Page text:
Caryn Gootkin steps off her moral high horse for a moment, which was all it took for her alter ego, the Pedantic Player, to write a business proposal to email fraudsters.
Dear email writers (you are too numerous to address separately so please forgive the group email)
I have recently received via email numerous letters purporting to be from various credible international institutions. The content of each email is different but the gist is the same: I have won some amazing monetary prize, which, due to an administrative bungle, I can’t receive until I verify some personal details.
I am shocked and outraged at these letters. I regard them as a personal insult. How dare you address me in such a manner? I demand to be removed from your mailing lists. Your communications make the hairs on the back of my neck stand up. I would like to turn you over to the relevant authority. (However, as you exist only in cyberspace I am not sure which authority has jurisdiction over you.)
I have just reread the previous paragraph and realised with a blush that you may have misunderstood me, thinking my anger is directed at your criminal activities. Worry not; I have long ago given up wasting time and energy on such futile pursuits.
But I digress. The reason your letters evoke such a strong reaction in me is that they are written so badly. Yes, I may no longer be a moral firebrand, but I am still a linguistic purist. Some even call me a pedant, but I am not sure I like the negative connotations that word carries.
Let me show you what I mean. The extract below is supposedly from some branch of the United Nations. Now, it’s highly unlikely I could ever attract the attention of any arm of the United Nation but, aside from that, the logo looks fake, the word choice is questionable, the tone is overly grandiose and the grammar is awful. Who taught you to write like this? I have underlined below some sections that are particularly poorly written and, if you so wish will show you how you could improve them.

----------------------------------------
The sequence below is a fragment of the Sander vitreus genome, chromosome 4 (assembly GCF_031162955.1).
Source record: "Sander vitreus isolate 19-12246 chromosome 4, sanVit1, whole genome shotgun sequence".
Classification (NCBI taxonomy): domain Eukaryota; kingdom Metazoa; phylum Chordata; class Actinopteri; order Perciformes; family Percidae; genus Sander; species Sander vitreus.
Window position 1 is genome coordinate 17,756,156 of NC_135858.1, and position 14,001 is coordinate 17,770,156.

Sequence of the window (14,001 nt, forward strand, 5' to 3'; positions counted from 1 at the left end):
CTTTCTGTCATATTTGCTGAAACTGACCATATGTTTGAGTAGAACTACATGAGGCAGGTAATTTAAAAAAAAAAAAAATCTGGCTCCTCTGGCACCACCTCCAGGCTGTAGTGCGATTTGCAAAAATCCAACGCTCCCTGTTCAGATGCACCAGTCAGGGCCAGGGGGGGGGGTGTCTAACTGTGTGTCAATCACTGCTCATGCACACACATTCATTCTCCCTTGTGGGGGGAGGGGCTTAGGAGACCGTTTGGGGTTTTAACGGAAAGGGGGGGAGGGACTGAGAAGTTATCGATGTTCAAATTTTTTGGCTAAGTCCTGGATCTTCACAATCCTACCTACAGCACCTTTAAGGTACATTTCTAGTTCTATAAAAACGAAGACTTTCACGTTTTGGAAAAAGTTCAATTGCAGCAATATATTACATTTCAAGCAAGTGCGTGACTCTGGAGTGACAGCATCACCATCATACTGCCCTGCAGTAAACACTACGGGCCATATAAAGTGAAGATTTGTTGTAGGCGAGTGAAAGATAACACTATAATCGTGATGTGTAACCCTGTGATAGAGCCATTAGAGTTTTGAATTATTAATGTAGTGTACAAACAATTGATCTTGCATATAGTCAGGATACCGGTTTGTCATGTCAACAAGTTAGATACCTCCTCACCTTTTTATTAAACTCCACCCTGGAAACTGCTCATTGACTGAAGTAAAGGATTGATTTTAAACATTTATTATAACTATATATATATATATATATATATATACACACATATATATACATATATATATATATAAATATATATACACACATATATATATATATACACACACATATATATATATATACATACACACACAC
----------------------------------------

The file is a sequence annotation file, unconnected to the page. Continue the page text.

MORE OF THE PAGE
We have actually been authorized …to investigate the unnecessary delay on your payment, recommended and approved in your favor. You are therefore advice to contact… As soon as you establish a contact with her…
In a similar vein, I received a letter allegedly from Yahoo! UK & Ireland. Once again I will overlook the fact that the logo, which I have copied below, does not match that on the official Yahoo! UK site. I will also not harp on about never having entered any online lottery. Instead, I will give you some examples of the bad writing in that letter, underlined as before.
YAHOO and MICRO SOFT collects all the email addresses of the people that are active online, among the millions that subscribed to Yahoo and Hotmail and few from other e-mail providers.
The third and last example is of an email I received from firstname.lastname@example.org, which is a strange email address to use for a letter that claims to be from “The G-20 Group in relationship with HSBC London”. Be that as it may, once again the grammatical and stylistic errors were numerous. As a token example,
Below is the informatiom
Senders Name:max white
Money Refrence Number:9910-0013
Amount to be confirm:$5000
As an aside, I am curious why you chose to put the amount I have been awarded in US dollars if it originates from HSBC in London. Perhaps it was an innocent mistake. But even so, it brings me to my proposal.
Now, I guess that you don’t have a very good response rate to your emails. I think this is largely due to slips like USD instead of GBP and the fact that people expect those who work at large multinational organisations to write in a much more professional manner. (Whether they actually do is neither here nor there for our purposes.)
What is important is that your letters are perceived by most right-thinking people to be fakes because of their sloppy lay out and language, which got me thinking. Would you be open to forming a working relationship with me? I don’t have anything definite in mind but am open to discussing some sort of profit share with you: I edit and/or rewrite your letters and in return you give me a percentage of your earnings. I am, of course, negotiable as to the exact figures.
You see, I have exchanged righteous indignation for opportunistic pragmatism, which I find much more satisfying, not to mention profitable.
If you are interested, please contact me to discuss the details. And I am sure I don’t need to mention this, but please let’s keep this between us.
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